I see trees of green, red roses too
I see them bloom for me and you
And I think to myself what a wonderful world
I see skies of blue and clouds of white The bright blessed day, the dark sacred night And I think to myself what a wonderful world
What a Wonderful Word by Louis Armstrong
It is indeed a wonderful financial and economic world. Domestic equity markets are at all-time highs, economic growth has accelerated, U.S. corporations just received a tax cut, consumer confidence is at a 17-year high, and interest rates still remain relatively low.
What’s not to love?
The Q3 letter described our concerns about future returns for the broader market. These views have not changed. While the past 12 month’s equity and fixed income returns have been attractive we still remain in a cautious stance. In addition to high valuations we’re adding another item to the worry list – the Federal Reserve Bank’s unwinding of its balance sheet.
This sounds complicated but essentially it means the tail wind provided to equity and debt markets is about to be reduced from a strong wind to a light breeze. The sizable support under the equity and debt markets is about to disappear. The Central Banks (here in the U.S. and Europe) have provided massive simulative forces since the 2008/2009 recession. The risk inherent in the markets is that we’re in unchartered territory, the world has never seen this kind of intervention, and thus no one knows what happens when it ends. We believe the risks are even more elevated due to the large leverage in many areas of the market, coupled with elevated valuations.
We are not forecasting a market crash but are raising the caution flag and being vigilant in our monitoring of various markets for signs of distress.
The chart below depicts the expansion of the G4’s (U.S., Europe, China and India) balance sheet. It shows that since 2009 almost fifteen trillion of financial stimulus has been added to the worlds four largest economies. As you can see the simulative effective is about to plateau, and begin a slow decline. It’s this plateau and decline that worries us.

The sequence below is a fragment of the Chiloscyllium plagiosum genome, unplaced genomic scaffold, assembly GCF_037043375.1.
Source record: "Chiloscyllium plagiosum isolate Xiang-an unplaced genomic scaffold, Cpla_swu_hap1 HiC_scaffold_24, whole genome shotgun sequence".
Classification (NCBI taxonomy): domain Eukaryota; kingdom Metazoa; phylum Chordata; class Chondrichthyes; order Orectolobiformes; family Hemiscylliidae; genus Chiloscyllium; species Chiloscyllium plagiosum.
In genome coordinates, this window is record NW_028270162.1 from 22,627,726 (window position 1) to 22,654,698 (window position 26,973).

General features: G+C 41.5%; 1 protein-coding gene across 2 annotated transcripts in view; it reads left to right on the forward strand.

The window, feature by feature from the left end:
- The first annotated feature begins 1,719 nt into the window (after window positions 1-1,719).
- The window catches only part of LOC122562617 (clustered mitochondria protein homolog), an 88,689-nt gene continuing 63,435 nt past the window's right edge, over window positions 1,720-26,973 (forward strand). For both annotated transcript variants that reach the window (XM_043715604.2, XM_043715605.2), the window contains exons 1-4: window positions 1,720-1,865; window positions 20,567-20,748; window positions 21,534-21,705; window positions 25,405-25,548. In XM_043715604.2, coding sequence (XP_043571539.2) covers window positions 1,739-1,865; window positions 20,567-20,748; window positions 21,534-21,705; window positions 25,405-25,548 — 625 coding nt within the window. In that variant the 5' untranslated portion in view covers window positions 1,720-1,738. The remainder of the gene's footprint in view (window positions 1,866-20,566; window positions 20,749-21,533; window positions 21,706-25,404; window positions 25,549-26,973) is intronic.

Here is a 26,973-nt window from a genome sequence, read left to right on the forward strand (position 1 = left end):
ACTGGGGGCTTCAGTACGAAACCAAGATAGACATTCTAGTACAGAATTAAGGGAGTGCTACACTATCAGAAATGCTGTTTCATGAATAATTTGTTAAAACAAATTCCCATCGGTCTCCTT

Our equity portfolios on average returned -1.0% during the quarter. For 2017, excluding cash, the performance of the underlying equity investments increased on average 5.5%. We are disappointed with these returns but continue to believe our portfolio at year-end contains investments that will deliver attractive future returns.
While we did not add any new positions in Q4 we did trim a number of positions as their weightings grew beyond what we’re comfortable with. The proceeds from the sales will be redeployed into new investments we have on deck. Our expectation is we’ll add two to three new investments in Q1. When the dust settles we expect the dollar amount allocated to equities will not change materially, however, there will be a handful of new investments in the portfolio.
Despite elevated market multiples we continue to have a full pipeline of new investment opportunities that we believe offer attractive medium and long-term returns.
Our taxable fixed income investments delivered strong performance for 2017 with a +5.5% return. Interest rates (as measure by the 10 Year Treasury) were unchanged for 2017, which means our returns were mostly driven by a combination of current income and improvement in credit fundamentals. We added two new bond positions in Q4 – Sprint and Transocean. Both these bonds have a 5-year maturity, and were purchased at a 5.9% yield.
The above chart shows the spread between yields of triple BBB rated bonds, and yields of US Treasury bonds. The way read this chart is as follows: the higher number, the more investors are being compensated above the risk-free rate of return. The lower the number, the less interest one earns above the risk-free rate of treasury bonds. As you can see spreads are extremely low, and thus investors are being poorly compensated when owning corporate bonds. It’s these low spreads that have made the current corporate fixed income environment challenging for bond investors. Despite all this we are still managing to find attractive opportunities. Today, our corporate bond portfolio has a current yield of 5.86%.